ALEISTER CROWLEY THOTH TAROT: XI Lust

Sinister

Arachne spat. The bones told her he had failed; the little minx had gotten away, and he was not coming back. She snarled, baring yellow and rotted teeth. 

“Useless! Just like your father,” she hissed at Dagan, who lounged on the high chair across the room. The memory of that bumbling man churned her stomach.

“But you won’t fail, Dagan,” she cooed, “you’re better than your brother.”

Dagan smirked, his leg draped over the chair arm, and swirled blood red wine around the glass. He was as ugly as his brother was handsome and had the sensitivity of barbed wire. Alastor was sensual and charming, Dagan devious and cruel. The dim light cast eerie shadows on his unpleasant and pockmarked face. 

“No Mother,” his voice was thick with venom, “I’m not like Alastor. I don’t have to seduce every poor innocent bitch that comes along. Look what that got him.” 

“Hassle, and an early grave,” she croaked, “couldn’t even choose the right minx.”

Arachne gazed into the shattered mirror which fractured her haggard and willowy hair, and wagging her finger, continued,

“He liked her strong, he said, ‘I can subdue her,’ he said, ‘it’ll be more satisfying,’ he said.”

Arachne screeched. She paced the floor of the darkened room, careful not to step on the bones. She ignored Dagan, who observed her with his suspicious glare.

“I will summon the coven,” she squawked, “yes, we’ll find her and bring her back. No more niceties, no more seduction, Laura will return.”

Arachne smirked, her wrinkled face twisted and her eyes shone bright with hatred. 

“To see Laura in your grasp, Dagan, now that’s satisfaction!” 

“Don’t you mean our grasp, Mother?” Dagan leered, “whatever I do is nothing compared to what you have planned for her.” 

Arachne cackled, and Dagan chuckled. She picked up the bones she’d strewn on the floor, put them in her little pouch and sneered. She turned to the dense shadow in the corner.

“Soon the little minx will be yours, My Lord. Once we have her, nothing will stop you, not even death.”

The shadow laughed. Arachne and Dagan gazed in reverence. 

OLD ENGLISH TAROT: Seven of Swords

Nigel

Nigel opened his eyes, bare branches above him, icy ground seeping into his bones. He took a deep breath and rose to a sitting position. He grimaced, expecting the sharp jabbing pain in his back and the crack, rattle and crunch of his joints. Major Creaks he called himself nowadays. Yet he found the movement painless.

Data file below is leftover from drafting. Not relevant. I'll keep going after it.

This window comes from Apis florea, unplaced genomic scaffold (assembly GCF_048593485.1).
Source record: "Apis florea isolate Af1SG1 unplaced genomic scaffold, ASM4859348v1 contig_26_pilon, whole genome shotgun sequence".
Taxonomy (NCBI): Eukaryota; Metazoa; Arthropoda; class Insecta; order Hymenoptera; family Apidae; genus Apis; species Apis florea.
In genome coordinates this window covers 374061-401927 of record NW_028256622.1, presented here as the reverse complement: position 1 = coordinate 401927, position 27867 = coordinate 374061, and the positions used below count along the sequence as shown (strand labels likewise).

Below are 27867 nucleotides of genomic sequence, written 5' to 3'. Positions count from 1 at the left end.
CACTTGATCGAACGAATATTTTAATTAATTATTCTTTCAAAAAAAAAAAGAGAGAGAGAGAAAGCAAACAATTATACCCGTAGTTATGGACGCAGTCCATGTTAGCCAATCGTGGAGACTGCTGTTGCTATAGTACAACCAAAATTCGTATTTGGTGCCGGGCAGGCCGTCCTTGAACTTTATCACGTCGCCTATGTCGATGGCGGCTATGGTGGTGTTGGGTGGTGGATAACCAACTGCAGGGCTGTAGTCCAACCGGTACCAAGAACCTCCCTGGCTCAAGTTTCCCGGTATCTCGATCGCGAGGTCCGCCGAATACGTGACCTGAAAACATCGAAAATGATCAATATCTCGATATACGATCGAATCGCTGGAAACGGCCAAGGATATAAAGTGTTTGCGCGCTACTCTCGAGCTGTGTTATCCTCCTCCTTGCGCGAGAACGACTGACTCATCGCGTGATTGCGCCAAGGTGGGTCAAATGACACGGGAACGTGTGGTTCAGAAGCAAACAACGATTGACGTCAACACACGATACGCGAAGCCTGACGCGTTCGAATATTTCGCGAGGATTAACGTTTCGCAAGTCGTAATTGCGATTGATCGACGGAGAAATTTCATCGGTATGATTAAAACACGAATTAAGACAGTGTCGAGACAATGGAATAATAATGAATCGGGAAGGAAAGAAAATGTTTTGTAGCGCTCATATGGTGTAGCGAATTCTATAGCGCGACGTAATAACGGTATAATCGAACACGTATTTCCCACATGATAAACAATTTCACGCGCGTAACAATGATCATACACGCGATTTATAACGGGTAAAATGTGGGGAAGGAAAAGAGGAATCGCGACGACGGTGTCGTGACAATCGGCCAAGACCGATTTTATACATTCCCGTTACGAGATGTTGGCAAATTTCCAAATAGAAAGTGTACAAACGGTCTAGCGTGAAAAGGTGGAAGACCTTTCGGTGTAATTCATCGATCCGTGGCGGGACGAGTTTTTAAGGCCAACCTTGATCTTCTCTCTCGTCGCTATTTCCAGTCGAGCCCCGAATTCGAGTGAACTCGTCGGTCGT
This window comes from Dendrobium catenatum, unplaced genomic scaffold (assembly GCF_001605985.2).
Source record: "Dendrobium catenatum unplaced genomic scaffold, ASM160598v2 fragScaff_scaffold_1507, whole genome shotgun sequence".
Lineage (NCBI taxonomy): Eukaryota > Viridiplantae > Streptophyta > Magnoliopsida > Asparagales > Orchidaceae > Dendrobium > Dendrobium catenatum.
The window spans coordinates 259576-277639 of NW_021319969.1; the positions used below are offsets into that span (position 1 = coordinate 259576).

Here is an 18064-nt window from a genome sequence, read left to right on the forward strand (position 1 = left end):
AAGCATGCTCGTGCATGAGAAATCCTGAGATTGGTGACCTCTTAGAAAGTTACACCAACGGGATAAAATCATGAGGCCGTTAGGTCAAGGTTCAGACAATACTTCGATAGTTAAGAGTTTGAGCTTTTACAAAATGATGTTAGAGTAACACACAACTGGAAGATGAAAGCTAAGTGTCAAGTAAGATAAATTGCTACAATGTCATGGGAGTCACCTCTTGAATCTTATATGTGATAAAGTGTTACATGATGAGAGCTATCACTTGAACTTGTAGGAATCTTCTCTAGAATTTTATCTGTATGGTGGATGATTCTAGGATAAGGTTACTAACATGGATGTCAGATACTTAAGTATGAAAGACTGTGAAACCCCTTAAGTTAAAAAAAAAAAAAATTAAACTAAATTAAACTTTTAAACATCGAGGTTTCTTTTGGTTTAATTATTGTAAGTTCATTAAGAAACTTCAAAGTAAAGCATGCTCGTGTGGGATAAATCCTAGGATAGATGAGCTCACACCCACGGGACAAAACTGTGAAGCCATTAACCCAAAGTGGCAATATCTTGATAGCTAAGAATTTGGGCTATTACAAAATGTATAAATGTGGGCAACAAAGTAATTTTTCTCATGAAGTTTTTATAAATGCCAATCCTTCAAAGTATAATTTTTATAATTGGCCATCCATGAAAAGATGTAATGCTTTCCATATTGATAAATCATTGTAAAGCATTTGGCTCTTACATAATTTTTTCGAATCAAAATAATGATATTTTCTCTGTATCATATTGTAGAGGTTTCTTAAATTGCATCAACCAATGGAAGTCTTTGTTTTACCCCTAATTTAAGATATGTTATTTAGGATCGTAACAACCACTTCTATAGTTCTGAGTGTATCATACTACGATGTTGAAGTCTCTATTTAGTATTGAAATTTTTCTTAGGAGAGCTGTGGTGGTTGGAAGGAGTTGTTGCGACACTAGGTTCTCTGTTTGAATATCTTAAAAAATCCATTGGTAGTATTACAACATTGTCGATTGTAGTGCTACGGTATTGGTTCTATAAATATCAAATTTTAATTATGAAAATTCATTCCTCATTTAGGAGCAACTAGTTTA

He gazed at his hands, and though chapped, he missed the familiar veins and age spots that had appeared over the long years. Nigel twiddled his straight fingers and marveled at their ease of movement; he moved his legs and stood up. His knees didn’t pop. Once standing, his hip didn’t jut out to the side and there was no stabbing pain down his back. 

Nigel beamed as he realized he was young again. He looked down at his feet, covered in heavy combat boots and shook the snow off his army-issue overcoat. He glanced around the dense, snowy forest. 

“Oh, I’m here again,” he whispered with dismay. Yet, the sensation of youth was so real, he was happy, even if he was back in the Ardennes and the horror of it had haunted him through the years of peace, prosperity, social revolution, consumerism, internet boom and the much-celebrated Millennium. 

“He fought in the Battle of the Bulge,” his neighbors often whispered with huddled heads, as if to explain away his somber and aloof behavior. 

Something glinted by a tree trunk and Nigel, curious, stooped, his once rusty knees bending like rubber. It was a long sword, a Claymore perhaps, he thought, and picked it up as if it were a feather. How wonderful not to feel the arm buckle under its weight! The fingers clasped around the hilt, painless, strong and straight as arrows. 

A roar cut through the trees, shaking the snow off the bare branches. Nigel heard the wood creak and the falling snow sounded like maracas. It had been years since he’d heard the sounds of the forest, however muffled in snow.